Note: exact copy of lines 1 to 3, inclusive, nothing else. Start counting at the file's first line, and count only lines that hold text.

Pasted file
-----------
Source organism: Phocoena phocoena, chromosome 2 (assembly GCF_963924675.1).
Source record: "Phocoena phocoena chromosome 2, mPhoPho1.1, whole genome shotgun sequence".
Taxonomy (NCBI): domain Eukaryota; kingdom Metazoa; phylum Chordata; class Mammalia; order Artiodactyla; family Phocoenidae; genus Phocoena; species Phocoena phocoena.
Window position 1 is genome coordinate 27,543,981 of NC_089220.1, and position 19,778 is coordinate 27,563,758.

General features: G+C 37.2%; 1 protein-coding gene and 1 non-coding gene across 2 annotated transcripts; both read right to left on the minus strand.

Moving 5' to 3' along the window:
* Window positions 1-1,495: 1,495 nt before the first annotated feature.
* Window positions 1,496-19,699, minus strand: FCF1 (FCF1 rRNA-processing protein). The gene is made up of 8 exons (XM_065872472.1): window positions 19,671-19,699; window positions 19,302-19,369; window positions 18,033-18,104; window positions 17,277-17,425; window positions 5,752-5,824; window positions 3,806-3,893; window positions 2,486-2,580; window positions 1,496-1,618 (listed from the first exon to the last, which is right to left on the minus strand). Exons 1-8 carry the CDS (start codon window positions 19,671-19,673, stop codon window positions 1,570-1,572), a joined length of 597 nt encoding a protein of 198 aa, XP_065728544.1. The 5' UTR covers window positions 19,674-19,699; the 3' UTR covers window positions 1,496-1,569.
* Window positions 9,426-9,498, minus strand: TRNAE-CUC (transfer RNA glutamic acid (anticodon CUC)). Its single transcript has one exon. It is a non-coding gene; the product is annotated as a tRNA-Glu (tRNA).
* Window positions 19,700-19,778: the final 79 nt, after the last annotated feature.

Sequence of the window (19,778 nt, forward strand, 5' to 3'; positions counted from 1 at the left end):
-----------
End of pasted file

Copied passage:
Source organism: Phocoena phocoena, chromosome 2 (assembly GCF_963924675.1).
Source record: "Phocoena phocoena chromosome 2, mPhoPho1.1, whole genome shotgun sequence".
Taxonomy (NCBI): domain Eukaryota; kingdom Metazoa; phylum Chordata; class Mammalia; order Artiodactyla; family Phocoenidae; genus Phocoena; species Phocoena phocoena.